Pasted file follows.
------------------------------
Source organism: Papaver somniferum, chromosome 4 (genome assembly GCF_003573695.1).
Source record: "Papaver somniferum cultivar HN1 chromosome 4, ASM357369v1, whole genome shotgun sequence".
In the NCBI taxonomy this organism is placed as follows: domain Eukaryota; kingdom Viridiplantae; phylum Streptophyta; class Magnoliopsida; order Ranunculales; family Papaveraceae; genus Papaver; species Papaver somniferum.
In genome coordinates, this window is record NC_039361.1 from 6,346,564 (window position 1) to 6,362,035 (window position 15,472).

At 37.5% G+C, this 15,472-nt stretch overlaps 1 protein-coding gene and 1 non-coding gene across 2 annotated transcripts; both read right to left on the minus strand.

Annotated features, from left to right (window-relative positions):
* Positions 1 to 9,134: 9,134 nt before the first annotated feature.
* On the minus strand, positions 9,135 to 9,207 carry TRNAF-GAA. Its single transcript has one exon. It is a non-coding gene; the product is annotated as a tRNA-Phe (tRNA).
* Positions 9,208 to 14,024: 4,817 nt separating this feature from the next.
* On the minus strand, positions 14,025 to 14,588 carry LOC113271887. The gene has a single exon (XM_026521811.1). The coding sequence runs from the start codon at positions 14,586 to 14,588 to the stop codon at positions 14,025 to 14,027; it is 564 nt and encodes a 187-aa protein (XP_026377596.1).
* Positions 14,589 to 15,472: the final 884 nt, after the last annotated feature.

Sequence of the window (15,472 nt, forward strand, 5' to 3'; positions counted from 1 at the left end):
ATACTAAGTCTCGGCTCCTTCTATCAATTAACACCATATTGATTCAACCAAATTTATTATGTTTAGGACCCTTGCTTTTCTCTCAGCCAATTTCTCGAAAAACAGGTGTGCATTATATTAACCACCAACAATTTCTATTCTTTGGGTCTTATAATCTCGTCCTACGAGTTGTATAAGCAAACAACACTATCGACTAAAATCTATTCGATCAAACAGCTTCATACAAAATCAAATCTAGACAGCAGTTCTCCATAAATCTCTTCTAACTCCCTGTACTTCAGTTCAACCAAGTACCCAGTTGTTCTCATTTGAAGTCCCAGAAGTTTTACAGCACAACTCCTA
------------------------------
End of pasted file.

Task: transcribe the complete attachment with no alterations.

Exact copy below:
Source organism: Papaver somniferum, chromosome 4 (genome assembly GCF_003573695.1).
Source record: "Papaver somniferum cultivar HN1 chromosome 4, ASM357369v1, whole genome shotgun sequence".
In the NCBI taxonomy this organism is placed as follows: domain Eukaryota; kingdom Viridiplantae; phylum Streptophyta; class Magnoliopsida; order Ranunculales; family Papaveraceae; genus Papaver; species Papaver somniferum.
In genome coordinates, this window is record NC_039361.1 from 6,346,564 (window position 1) to 6,362,035 (window position 15,472).

At 37.5% G+C, this 15,472-nt stretch overlaps 1 protein-coding gene and 1 non-coding gene across 2 annotated transcripts; both read right to left on the minus strand.

Annotated features, from left to right (window-relative positions):
* Positions 1 to 9,134: 9,134 nt before the first annotated feature.
* On the minus strand, positions 9,135 to 9,207 carry TRNAF-GAA. Its single transcript has one exon. It is a non-coding gene; the product is annotated as a tRNA-Phe (tRNA).
* Positions 9,208 to 14,024: 4,817 nt separating this feature from the next.
* On the minus strand, positions 14,025 to 14,588 carry LOC113271887. The gene has a single exon (XM_026521811.1). The coding sequence runs from the start codon at positions 14,586 to 14,588 to the stop codon at positions 14,025 to 14,027; it is 564 nt and encodes a 187-aa protein (XP_026377596.1).
* Positions 14,589 to 15,472: the final 884 nt, after the last annotated feature.

Sequence of the window (15,472 nt, forward strand, 5' to 3'; positions counted from 1 at the left end):
ATACTAAGTCTCGGCTCCTTCTATCAATTAACACCATATTGATTCAACCAAATTTATTATGTTTAGGACCCTTGCTTTTCTCTCAGCCAATTTCTCGAAAAACAGGTGTGCATTATATTAACCACCAACAATTTCTATTCTTTGGGTCTTATAATCTCGTCCTACGAGTTGTATAAGCAAACAACACTATCGACTAAAATCTATTCGATCAAACAGCTTCATACAAAATCAAATCTAGACAGCAGTTCTCCATAAATCTCTTCTAACTCCCTGTACTTCAGTTCAACCAAGTACCCAGTTGTTCTCATTTGAAGTCCCAGAAGTTTTACAGCACAACTCCTA